Thursday, May 28, 2009

To Open Or Not To Open

I appeared in print in The Maple Leaf, the Canadian Forces newspaper, last week. Here's how.

The story behind this old bottle of champagne was told in The Maple Leaf, 8 April edition:

To open or not to open
by Steve Fortin

It all started April 10, 1917. The Battle of Vimy Ridge was underway, and there were so many bodies strewn about the battlefield that it looked like an open-air cemetery. The enemy was tough, but the allied forces simply had to take the ridge, given that it was a key strategic location. In this battle, heroes were born.

Private John George Pattison, of the 50th Canadian Infantry Battalion (Alberta Regiment), is one of those heroes. On that day, Pte Pattison earned, for his bravery, the highest military decoration of all, the Victoria Cross. To stop a German machine-gun that was riddling the Allied positions with rounds, Pte Pattison pushed forward, jumping from one shell hole to another until he took shelter just 30 metres from the enemy. With German rounds flying all around him, he managed to throw several grenades toward the machine-gun nest, instantly killing the gunner and some of his comrades. Emboldened by his success and with no munitions at all, he sprinted across the short distance that separated him from the survivors to finish them off with his bayonet, thus ending the barrage of deadly fire that was raining down on his brothers-in-arms.

Pte Pattison was a proud representative of the 50th Battalion, which was part of the King’s Own Calgary Regiment. This unit distinguished itself during the First World War through its numerous exploits and its participation in several important battles, such as the Somme in 1916, Arras in 1917 and 1918, Vimy Ridge in 1917, Ypres in 1917, Passchendaele, Amiens and Scarpe in 1918.

Military history buffs will find an unusual reminder of the Battle of Vimy Ridge at The Military Museums in Calgary, in the space reserved for the King’s Own Calgary Regiment: a bottle of Tournant-Salomon champagne bought by members of the 50th Battalion who survived the nerve-racking battle to celebrate the event.

Al Judson looks after the King’s Own Calgary Regiment display. “The bottle was given to Sergeant Persil A. Blain, a sniper, who kept it safe until sometime in the ‘60s, after which he gave it to the King’s Own Calgary Regiment,” he says, explaining how the item came to be in its possession. “His intention was not that it be drunk immediately, but rather that it be opened exactly 100 years after it was purchased, i.e., on April 10, 2017, in order to commemorate the soldiers of the 50th Battalion who fought on Vimy Ridge.”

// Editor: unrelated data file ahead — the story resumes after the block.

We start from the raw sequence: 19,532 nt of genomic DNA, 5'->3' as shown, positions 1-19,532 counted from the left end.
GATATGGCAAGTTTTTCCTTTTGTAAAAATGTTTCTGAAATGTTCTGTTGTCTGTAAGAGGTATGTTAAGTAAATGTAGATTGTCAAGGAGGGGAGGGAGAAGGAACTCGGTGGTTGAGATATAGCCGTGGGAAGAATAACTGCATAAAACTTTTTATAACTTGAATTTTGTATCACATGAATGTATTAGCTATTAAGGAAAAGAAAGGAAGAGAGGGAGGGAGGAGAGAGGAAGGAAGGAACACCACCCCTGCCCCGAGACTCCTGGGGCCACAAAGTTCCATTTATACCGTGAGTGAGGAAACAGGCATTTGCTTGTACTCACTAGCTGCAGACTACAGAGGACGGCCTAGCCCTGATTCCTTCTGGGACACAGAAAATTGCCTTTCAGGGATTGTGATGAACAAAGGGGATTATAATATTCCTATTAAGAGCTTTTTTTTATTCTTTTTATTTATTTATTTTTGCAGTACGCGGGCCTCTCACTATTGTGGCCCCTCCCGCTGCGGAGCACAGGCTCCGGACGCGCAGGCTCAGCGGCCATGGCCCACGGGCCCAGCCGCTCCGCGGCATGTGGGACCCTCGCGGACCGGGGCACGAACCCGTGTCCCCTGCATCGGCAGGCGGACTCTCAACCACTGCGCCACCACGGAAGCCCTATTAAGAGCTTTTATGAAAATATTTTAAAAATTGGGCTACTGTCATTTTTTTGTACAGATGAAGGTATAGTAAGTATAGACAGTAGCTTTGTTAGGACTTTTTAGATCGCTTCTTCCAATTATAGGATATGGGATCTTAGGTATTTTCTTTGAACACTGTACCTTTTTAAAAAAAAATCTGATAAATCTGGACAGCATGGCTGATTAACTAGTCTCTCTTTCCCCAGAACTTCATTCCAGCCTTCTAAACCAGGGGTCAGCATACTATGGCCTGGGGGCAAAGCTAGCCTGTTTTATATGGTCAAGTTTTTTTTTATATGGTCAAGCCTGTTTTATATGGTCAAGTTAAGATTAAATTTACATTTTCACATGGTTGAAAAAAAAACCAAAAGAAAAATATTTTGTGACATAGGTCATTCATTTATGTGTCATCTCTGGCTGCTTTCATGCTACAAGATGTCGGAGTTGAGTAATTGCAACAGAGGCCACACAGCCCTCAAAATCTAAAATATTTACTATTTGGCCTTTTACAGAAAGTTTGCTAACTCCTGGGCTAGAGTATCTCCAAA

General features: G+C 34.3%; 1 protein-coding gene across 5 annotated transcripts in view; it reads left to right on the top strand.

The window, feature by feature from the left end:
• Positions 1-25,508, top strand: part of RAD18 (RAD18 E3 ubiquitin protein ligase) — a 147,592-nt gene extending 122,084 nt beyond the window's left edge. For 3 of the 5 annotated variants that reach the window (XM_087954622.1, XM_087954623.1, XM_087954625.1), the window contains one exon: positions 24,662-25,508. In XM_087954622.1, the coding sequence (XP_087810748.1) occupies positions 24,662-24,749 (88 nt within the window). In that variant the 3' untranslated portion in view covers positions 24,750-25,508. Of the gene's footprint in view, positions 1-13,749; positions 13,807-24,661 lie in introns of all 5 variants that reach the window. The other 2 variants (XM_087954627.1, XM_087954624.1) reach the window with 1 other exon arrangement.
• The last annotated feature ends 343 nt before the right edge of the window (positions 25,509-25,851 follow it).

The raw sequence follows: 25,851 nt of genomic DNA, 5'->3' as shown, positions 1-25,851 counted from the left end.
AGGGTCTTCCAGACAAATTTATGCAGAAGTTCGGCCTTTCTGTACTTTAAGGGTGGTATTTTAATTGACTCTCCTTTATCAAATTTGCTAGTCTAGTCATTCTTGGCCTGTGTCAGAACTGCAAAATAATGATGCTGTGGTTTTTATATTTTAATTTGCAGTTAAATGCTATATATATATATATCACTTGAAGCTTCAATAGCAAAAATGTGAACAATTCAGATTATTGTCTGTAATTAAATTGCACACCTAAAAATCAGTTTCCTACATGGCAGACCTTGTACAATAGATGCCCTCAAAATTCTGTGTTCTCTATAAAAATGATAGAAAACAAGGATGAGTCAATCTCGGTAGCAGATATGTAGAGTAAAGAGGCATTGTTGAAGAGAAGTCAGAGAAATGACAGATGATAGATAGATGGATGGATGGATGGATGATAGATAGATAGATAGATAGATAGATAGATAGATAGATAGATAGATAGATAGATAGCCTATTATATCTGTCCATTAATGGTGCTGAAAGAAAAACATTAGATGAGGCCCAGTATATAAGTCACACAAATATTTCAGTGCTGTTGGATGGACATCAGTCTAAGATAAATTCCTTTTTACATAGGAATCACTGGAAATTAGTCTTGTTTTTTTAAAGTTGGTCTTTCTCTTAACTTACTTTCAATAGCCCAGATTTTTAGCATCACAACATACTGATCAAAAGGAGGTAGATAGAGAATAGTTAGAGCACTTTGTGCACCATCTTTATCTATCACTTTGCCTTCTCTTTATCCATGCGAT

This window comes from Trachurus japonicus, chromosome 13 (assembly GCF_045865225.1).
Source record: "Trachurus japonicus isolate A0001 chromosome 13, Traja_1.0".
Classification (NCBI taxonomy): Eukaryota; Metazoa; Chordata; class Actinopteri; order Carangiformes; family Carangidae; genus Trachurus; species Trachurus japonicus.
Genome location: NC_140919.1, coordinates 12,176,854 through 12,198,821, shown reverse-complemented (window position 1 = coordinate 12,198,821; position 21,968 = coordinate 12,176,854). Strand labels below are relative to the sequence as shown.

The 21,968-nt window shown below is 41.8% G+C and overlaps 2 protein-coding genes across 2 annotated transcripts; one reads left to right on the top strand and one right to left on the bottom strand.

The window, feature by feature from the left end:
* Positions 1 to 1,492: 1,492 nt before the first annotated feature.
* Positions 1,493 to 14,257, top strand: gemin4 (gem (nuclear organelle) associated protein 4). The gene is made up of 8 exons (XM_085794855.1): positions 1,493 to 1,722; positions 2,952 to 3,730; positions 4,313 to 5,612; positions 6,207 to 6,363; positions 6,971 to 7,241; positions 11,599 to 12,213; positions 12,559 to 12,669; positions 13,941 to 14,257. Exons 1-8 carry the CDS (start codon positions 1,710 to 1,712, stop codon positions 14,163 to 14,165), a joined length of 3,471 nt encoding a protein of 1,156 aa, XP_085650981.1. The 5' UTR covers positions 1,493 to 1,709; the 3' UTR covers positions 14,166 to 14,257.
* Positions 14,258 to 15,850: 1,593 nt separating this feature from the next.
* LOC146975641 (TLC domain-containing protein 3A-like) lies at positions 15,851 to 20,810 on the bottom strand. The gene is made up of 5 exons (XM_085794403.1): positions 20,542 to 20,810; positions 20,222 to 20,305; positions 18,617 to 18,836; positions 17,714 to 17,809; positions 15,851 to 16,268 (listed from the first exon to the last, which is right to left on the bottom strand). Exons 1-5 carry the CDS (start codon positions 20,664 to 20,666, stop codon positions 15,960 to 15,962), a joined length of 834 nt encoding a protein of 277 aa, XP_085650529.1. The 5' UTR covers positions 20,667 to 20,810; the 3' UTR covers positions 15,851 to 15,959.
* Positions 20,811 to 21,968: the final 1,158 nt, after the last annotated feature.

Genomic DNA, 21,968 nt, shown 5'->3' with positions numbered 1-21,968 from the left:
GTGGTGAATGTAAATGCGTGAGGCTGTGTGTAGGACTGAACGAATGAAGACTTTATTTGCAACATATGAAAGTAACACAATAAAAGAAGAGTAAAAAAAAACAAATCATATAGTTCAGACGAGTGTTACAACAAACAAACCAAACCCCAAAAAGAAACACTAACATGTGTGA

The bottle is a concrete link to the sacrifice of thousands of Canadians during the First World War. But what will become of Sgt Blain’s wishes? Should we respect them and drink the nectar of the gods on April 10, 2017? Or, since the precious object is so historically significant, would it be better not to open it at all so that it can be put on display completely sealed, which would mean that Sgt Blain’s wishes would go unfulfilled?

For Mr. Judson, the answer is simple. “I think we have to respect Sgt Blain’s wishes and open the bottle on April 10, 2017, so we can drink to the memory of the former members of the 50th Battalion,” he says. “But that is just my opinion, and many disagree. Museum visitors are also divided on the issue, so it is clear that deciding the fate of the Tournant-Salomon will not be easy.”

What would you do? Would you open the bottle as requested, or keep it sealed so it could be put on display?

When I read this piece, it made a connection in my military history addled mind, and I dashed off this email to the editor. I was delighted to see it in print in the May 20 edition.

Dear Editor

Your piece on the bottle of champagne held at The Military Museums in Calgary (The Maple Leaf, 8 April), and the wish of Sgt. Blain that the bottle be opened 100 years after the battle of Vimy Ridge, was a wonderful piece of Canadian military heritage. It reminded me of a similar story told in Richard Moe’s excellent book The Last Full Measure: The Life and Death of the First Minnesota Regiment (Minnesota Historical Press, 2001), a regimental history of one of the most well-known Union regiments of the US Civil War.

After the war, the voluntary association of the unit’s veterans agreed to purchase an expensive bottle of wine or champagne (I can’t remember which and I don’t have Moe’s book to hand) with which the last living member would toast his deceased comrades. The last reunion of the 1st Minn was in 1932. As both attending veterans were in ill health and knew they would not likely meet at another reunion, they agreed to open it and make the toast together. Unfortunately, the bottle had gone bad over the 60 plus years, and was quite undrinkable.

Because Steve Fortin’s article ended with a question, I’ll contribute my two cents’ worth. Possibly, Tournant-Salomon is a more robust vintage than whatever plonk the 1st Minnesotans were able to secure, and will still prove good, but this example of a similar story from military history suggests that the bottle be left unopened as a tribute to the 50th Battalion.


Padre Mike Peterson

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Mad Padre

Mad Padre
Opinions expressed within are in no way the responsibility of anyone's employers or facilitating agencies and should by rights be taken as nothing more than one person's notional musings, attempted witticisms, and prayerful posturings.


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